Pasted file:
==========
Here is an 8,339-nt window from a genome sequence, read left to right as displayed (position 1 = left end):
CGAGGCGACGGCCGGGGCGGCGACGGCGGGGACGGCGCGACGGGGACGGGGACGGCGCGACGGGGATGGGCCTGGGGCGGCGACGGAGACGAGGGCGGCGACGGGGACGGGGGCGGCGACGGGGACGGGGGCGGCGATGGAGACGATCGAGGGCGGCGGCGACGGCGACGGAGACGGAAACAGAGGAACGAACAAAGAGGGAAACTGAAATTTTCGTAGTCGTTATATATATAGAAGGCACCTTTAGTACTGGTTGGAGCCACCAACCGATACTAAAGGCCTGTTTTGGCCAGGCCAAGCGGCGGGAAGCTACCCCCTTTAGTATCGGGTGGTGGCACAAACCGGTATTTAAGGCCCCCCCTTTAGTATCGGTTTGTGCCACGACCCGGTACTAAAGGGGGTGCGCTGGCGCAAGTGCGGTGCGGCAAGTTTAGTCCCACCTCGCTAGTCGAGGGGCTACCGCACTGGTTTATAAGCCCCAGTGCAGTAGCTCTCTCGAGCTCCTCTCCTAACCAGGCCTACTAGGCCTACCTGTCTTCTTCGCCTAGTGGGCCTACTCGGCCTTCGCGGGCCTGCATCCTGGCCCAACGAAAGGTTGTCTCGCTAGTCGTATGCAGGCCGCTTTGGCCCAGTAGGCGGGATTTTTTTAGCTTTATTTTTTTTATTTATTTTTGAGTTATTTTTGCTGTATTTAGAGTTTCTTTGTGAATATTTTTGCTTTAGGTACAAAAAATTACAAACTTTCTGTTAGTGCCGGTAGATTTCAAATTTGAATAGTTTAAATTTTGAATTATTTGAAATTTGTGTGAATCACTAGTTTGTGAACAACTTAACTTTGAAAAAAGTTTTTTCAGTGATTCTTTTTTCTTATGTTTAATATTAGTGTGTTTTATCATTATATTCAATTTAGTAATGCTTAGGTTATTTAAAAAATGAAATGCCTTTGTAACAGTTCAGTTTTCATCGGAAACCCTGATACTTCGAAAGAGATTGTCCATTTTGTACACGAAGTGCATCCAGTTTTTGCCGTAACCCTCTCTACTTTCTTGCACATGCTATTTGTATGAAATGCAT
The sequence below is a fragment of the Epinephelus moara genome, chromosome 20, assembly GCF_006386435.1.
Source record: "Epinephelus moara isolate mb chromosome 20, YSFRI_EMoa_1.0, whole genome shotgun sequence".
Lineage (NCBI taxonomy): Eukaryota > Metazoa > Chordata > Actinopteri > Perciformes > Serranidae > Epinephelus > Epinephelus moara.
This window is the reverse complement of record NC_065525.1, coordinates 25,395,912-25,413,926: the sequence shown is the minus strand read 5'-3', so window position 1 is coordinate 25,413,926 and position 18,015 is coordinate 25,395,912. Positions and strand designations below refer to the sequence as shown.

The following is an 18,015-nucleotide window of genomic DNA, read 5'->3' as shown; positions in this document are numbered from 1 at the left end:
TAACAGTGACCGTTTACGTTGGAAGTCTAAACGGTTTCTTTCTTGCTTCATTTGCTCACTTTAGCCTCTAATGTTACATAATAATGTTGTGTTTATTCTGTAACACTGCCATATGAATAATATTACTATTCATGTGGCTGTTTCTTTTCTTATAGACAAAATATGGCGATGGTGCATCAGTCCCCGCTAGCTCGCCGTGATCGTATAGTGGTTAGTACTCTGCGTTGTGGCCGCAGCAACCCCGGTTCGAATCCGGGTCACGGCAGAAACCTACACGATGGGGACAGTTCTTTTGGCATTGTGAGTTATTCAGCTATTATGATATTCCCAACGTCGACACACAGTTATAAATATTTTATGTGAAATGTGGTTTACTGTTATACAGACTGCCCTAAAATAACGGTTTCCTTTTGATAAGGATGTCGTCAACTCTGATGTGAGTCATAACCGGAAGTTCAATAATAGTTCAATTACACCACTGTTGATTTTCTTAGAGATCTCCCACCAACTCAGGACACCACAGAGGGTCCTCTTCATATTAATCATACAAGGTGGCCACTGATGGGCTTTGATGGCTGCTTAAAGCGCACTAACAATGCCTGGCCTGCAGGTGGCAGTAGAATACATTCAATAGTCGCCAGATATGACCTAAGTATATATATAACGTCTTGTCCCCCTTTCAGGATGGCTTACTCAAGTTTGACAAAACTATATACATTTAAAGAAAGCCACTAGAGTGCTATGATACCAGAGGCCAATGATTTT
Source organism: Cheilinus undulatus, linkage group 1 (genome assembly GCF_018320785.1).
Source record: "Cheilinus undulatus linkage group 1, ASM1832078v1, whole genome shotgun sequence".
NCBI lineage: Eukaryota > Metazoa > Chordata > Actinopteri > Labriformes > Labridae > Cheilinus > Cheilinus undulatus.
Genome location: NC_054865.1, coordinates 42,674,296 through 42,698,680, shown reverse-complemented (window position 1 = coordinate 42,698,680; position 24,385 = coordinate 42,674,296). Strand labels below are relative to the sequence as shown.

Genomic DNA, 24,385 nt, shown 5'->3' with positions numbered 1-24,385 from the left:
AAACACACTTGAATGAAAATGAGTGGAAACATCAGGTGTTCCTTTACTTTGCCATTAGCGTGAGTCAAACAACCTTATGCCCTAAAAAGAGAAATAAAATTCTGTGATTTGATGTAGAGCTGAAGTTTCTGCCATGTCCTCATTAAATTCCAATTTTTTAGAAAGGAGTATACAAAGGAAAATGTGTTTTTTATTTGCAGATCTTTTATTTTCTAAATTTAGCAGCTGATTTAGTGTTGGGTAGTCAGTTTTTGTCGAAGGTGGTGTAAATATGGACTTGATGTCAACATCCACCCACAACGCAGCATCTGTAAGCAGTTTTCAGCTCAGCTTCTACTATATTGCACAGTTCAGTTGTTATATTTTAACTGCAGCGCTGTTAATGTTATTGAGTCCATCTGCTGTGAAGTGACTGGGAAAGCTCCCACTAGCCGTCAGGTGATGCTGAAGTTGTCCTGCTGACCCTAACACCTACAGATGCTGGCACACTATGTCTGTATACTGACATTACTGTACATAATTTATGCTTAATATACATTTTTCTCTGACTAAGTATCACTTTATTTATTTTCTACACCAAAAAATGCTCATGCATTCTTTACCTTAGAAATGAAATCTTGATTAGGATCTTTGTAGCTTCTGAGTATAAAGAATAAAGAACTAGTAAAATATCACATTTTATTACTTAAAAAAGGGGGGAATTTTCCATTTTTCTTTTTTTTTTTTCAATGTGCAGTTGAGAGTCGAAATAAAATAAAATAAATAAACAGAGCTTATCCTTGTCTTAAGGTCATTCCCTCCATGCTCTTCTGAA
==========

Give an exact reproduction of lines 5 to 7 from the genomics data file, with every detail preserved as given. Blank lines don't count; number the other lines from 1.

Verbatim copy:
Lineage (NCBI taxonomy): Eukaryota > Metazoa > Chordata > Actinopteri > Perciformes > Serranidae > Epinephelus > Epinephelus moara.
This window is the reverse complement of record NC_065525.1, coordinates 25,395,912-25,413,926: the sequence shown is the minus strand read 5'-3', so window position 1 is coordinate 25,413,926 and position 18,015 is coordinate 25,395,912. Positions and strand designations below refer to the sequence as shown.

The following is an 18,015-nucleotide window of genomic DNA, read 5'->3' as shown; positions in this document are numbered from 1 at the left end: